Skip to main content Accessibility help
×
Home
Hostname: page-component-559fc8cf4f-8sgpw Total loading time: 0.345 Render date: 2021-03-02T06:04:13.620Z Has data issue: true Feature Flags: { "shouldUseShareProductTool": true, "shouldUseHypothesis": true, "isUnsiloEnabled": true, "metricsAbstractViews": false, "figures": false, "newCiteModal": false, "newCitedByModal": true }

High-Resolution Episcopic Microscopy (HREM): A Tool for Visualizing Skin Biopsies

Published online by Cambridge University Press:  08 September 2014

Stefan H. Geyer
Affiliation:
MRC National Institute for Medical Research, London, NW7 1AA, UK Centre for Anatomy and Cell Biology, Medical University of Vienna, Waehringer Street 13, A-1090 Vienna, Austria
Maria M. Nöhammer
Affiliation:
Centre for Anatomy and Cell Biology, Medical University of Vienna, Waehringer Street 13, A-1090 Vienna, Austria
Markus Mathä
Affiliation:
Centre for Anatomy and Cell Biology, Medical University of Vienna, Waehringer Street 13, A-1090 Vienna, Austria
Lukas Reissig
Affiliation:
Centre for Anatomy and Cell Biology, Medical University of Vienna, Waehringer Street 13, A-1090 Vienna, Austria
Ines E. Tinhofer
Affiliation:
Centre for Anatomy and Cell Biology, Medical University of Vienna, Waehringer Street 13, A-1090 Vienna, Austria Department of Plastic and Reconstructive Surgery, Medical University Vienna, Waehringer Street 13, A-1090 Vienna, Austria
Wolfgang J. Weninger
Affiliation:
Centre for Anatomy and Cell Biology, Medical University of Vienna, Waehringer Street 13, A-1090 Vienna, Austria
Corresponding

Abstract

We evaluate the usefulness of digital volume data produced with the high-resolution episcopic microscopy (HREM) method for visualizing the three-dimensional (3D) arrangement of components of human skin, and present protocols designed for processing skin biopsies for HREM data generation. A total of 328 biopsies collected from normally appearing skin and from a melanocytic nevus were processed. Cuboidal data volumes with side lengths of ~2×3×6 mm3 and voxel sizes of 1.07×1.07×1.5 µm3 were produced. HREM data fit ideally for visualizing the epidermis at large, and for producing highly detailed volume and surface-rendered 3D representations of the dermal and hypodermal components at a structural level. The architecture of the collagen fiber bundles and the spatial distribution of nevus cells can be easily visualized with volume-rendering algorithms. We conclude that HREM has great potential to serve as a routine tool for researching and diagnosing skin pathologies.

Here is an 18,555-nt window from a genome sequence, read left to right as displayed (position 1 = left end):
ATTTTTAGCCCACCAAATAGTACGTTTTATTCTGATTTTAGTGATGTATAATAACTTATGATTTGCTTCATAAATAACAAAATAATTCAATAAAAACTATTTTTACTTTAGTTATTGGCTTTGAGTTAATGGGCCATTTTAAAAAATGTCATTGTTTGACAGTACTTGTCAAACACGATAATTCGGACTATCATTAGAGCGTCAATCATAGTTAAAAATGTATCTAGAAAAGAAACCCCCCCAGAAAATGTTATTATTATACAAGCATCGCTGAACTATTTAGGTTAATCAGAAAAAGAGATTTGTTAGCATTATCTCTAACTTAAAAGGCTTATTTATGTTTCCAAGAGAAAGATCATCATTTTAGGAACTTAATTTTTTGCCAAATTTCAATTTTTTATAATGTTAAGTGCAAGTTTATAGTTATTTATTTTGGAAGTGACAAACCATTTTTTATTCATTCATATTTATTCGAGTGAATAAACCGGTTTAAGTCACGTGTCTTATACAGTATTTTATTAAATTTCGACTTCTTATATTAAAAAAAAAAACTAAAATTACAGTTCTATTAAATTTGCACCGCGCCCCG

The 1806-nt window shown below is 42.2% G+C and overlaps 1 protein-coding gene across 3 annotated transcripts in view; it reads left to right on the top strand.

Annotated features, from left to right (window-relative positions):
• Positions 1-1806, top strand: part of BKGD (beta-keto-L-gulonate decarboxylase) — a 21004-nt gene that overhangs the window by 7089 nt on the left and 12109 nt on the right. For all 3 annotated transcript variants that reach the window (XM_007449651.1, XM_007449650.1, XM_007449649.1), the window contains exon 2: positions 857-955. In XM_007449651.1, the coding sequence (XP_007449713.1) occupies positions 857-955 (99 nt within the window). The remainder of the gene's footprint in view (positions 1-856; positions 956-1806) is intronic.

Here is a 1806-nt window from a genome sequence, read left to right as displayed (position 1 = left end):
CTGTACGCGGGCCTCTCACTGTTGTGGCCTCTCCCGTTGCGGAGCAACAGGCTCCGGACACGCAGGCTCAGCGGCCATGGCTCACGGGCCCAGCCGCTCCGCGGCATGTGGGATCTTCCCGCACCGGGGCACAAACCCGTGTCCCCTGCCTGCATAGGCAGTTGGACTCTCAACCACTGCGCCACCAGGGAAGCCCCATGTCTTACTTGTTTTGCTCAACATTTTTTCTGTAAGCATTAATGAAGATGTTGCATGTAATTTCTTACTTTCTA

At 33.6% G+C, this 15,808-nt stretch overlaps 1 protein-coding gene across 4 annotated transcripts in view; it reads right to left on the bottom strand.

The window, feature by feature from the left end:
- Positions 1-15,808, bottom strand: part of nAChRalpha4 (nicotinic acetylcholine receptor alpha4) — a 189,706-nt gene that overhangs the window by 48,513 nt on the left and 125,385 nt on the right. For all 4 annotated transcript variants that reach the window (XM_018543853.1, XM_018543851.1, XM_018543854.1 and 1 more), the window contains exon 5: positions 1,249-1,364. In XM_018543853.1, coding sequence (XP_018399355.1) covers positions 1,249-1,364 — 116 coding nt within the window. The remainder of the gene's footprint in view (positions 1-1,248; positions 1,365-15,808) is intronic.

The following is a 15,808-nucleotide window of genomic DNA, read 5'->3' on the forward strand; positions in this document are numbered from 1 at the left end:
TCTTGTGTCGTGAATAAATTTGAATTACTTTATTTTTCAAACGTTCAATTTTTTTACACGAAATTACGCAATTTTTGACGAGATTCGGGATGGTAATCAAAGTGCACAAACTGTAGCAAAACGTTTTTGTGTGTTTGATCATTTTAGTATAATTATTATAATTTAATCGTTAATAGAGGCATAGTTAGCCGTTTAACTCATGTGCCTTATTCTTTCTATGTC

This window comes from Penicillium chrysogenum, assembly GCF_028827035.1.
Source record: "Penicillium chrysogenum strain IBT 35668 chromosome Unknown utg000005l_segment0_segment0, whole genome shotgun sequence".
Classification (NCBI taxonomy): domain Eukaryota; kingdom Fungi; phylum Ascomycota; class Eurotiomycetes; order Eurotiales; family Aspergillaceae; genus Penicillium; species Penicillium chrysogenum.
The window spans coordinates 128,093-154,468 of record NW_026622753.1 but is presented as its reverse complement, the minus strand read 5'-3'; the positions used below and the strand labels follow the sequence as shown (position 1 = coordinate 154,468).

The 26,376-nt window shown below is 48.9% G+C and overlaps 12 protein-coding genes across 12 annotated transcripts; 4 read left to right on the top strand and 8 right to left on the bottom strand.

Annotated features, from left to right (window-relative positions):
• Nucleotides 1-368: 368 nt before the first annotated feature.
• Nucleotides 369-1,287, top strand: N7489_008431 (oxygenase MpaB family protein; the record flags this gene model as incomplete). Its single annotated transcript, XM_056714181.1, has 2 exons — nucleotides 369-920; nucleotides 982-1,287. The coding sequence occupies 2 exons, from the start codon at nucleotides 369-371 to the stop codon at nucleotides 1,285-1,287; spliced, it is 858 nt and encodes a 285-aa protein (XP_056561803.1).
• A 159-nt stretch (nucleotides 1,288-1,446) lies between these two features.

Type
Biological Applications
Copyright
© Microscopy Society of America 2014 

Access options

Get access to the full version of this content by using one of the access options below.

References

Alex, A., Weingast, J., Weinigel, M., Kellner-Hofer, M., Nemecek, R., Binder, M., Pehamberger, H., Konig, K. & Drexler, W. (2013). Three-dimensional multiphoton/optical coherence tomography for diagnostic applications in dermatology. J Biophotonics 6(4), 352362.CrossRefGoogle ScholarPubMed
Bamforth, S.D., Chaudhry, B., Bennett, M., Wilson, R., Mohun, T.J., Van Mierop, L.H., Henderson, D.J. & Anderson, R.H. (2013). Clarification of the identity of the mammalian fifth pharyngeal arch artery. Clin Anat 26(2), 173182.CrossRefGoogle ScholarPubMed
Boone, M.A., Norrenberg, S., Jemec, G.B. & Del Marmol, V. (2012). Imaging of basal cell carcinoma by high-definition optical coherence tomography: Histomorphological correlation. A pilot study. Br J Dermatol 167(4), 856864.CrossRefGoogle ScholarPubMed
Branzan, A.L., Landthaler, M. & Szeimies, R.M. (2007). In vivo confocal scanning laser microscopy in dermatology. Lasers Med Sci 22(2), 7382.CrossRefGoogle ScholarPubMed
Dalimier, E. & Salomon, D. (2012). Full-field optical coherence tomography: A new technology for 3D high-resolution skin imaging. Dermatology 224(1), 8492.CrossRefGoogle ScholarPubMed
Dunlevy, L., Bennett, M., Slender, A., Lana-Elola, E., Tybulewicz, V.L., Fisher, E.M. & Mohun, T. (2010). Down’s syndrome-like cardiac developmental defects in embryos of the transchromosomic Tc1 mouse. Cardiovasc Res 88(2), 287295.CrossRefGoogle ScholarPubMed
Egawa, G., Natsuaki, Y., Miyachi, Y. & Kabashima, K. (2013). Three-dimensional imaging of epidermal keratinocytes and dermal vasculatures using two-photon microscopy. J Dermatol Sci 70(2), 143145.CrossRefGoogle ScholarPubMed
Fagrell, B. (1995). Advances in microcirculation network evaluation: An update. Int J Microcirc Clin Exp 15(Suppl 1), 3440.CrossRefGoogle ScholarPubMed